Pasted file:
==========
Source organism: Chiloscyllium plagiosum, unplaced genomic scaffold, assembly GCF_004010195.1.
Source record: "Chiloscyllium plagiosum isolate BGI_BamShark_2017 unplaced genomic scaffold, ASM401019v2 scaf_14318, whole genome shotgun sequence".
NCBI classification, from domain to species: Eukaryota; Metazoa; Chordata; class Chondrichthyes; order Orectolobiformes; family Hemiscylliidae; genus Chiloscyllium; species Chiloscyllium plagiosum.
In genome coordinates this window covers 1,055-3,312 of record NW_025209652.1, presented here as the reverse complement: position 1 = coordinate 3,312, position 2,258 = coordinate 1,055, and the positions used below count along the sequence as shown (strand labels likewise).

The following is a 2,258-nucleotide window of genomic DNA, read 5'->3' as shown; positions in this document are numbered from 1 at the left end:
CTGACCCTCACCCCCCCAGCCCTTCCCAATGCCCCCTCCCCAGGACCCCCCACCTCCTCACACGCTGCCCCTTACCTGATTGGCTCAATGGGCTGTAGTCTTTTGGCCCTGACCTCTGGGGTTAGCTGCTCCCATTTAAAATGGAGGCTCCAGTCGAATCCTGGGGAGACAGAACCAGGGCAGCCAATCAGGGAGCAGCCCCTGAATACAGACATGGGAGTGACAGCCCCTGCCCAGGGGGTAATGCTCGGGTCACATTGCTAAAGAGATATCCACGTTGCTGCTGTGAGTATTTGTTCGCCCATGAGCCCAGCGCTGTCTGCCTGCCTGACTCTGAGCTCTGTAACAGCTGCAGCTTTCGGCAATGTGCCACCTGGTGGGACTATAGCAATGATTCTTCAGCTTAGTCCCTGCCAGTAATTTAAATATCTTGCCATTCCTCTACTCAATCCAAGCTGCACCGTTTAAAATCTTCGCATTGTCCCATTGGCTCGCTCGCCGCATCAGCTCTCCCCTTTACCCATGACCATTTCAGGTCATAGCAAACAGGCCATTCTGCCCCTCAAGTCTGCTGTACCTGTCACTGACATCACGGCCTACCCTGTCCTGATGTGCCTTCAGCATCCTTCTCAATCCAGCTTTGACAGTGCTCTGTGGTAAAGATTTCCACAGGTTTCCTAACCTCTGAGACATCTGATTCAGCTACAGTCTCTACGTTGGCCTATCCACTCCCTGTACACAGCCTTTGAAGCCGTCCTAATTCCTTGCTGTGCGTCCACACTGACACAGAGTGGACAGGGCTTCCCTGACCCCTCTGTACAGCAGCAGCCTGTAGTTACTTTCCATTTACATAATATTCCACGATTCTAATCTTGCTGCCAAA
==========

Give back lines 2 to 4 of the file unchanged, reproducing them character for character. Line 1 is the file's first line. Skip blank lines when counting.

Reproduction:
Source record: "Chiloscyllium plagiosum isolate BGI_BamShark_2017 unplaced genomic scaffold, ASM401019v2 scaf_14318, whole genome shotgun sequence".
NCBI classification, from domain to species: Eukaryota; Metazoa; Chordata; class Chondrichthyes; order Orectolobiformes; family Hemiscylliidae; genus Chiloscyllium; species Chiloscyllium plagiosum.
In genome coordinates this window covers 1,055-3,312 of record NW_025209652.1, presented here as the reverse complement: position 1 = coordinate 3,312, position 2,258 = coordinate 1,055, and the positions used below count along the sequence as shown (strand labels likewise).